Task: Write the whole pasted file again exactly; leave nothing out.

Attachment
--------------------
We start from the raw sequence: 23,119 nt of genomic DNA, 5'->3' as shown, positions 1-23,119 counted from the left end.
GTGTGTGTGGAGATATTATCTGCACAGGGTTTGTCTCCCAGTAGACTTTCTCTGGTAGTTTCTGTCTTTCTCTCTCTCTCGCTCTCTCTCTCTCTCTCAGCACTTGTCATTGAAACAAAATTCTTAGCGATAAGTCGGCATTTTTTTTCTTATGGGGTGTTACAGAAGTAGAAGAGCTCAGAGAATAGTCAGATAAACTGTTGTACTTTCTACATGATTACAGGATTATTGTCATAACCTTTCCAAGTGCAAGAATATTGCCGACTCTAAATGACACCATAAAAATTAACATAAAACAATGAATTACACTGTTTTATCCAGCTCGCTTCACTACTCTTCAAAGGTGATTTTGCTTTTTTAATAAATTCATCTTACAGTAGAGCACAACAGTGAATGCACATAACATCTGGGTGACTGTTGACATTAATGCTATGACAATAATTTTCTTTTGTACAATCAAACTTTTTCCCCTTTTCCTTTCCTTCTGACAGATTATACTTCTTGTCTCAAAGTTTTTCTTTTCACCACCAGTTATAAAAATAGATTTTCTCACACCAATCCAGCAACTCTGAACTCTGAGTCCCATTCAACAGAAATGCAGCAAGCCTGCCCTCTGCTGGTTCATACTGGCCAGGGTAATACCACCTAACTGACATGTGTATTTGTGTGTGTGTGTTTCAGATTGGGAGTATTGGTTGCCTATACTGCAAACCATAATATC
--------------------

We start from the raw sequence: 23,119 nt of genomic DNA, 5'->3' as shown, positions 1-23,119 counted from the left end.
GTGTGTGTGGAGATATTATCTGCACAGGGTTTGTCTCCCAGTAGACTTTCTCTGGTAGTTTCTGTCTTTCTCTCTCTCTCGCTCTCTCTCTCTCTCTCAGCACTTGTCATTGAAACAAAATTCTTAGCGATAAGTCGGCATTTTTTTTCTTATGGGGTGTTACAGAAGTAGAAGAGCTCAGAGAATAGTCAGATAAACTGTTGTACTTTCTACATGATTACAGGATTATTGTCATAACCTTTCCAAGTGCAAGAATATTGCCGACTCTAAATGACACCATAAAAATTAACATAAAACAATGAATTACACTGTTTTATCCAGCTCGCTTCACTACTCTTCAAAGGTGATTTTGCTTTTTTAATAAATTCATCTTACAGTAGAGCACAACAGTGAATGCACATAACATCTGGGTGACTGTTGACATTAATGCTATGACAATAATTTTCTTTTGTACAATCAAACTTTTTCCCCTTTTCCTTTCCTTCTGACAGATTATACTTCTTGTCTCAAAGTTTTTCTTTTCACCACCAGTTATAAAAATAGATTTTCTCACACCAATCCAGCAACTCTGAACTCTGAGTCCCATTCAACAGAAATGCAGCAAGCCTGCCCTCTGCTGGTTCATACTGGCCAGGGTAATACCACCTAACTGACATGTGTATTTGTGTGTGTGTGTTTCAGATTGGGAGTATTGGTTGCCTATACTGCAAACCATAATATC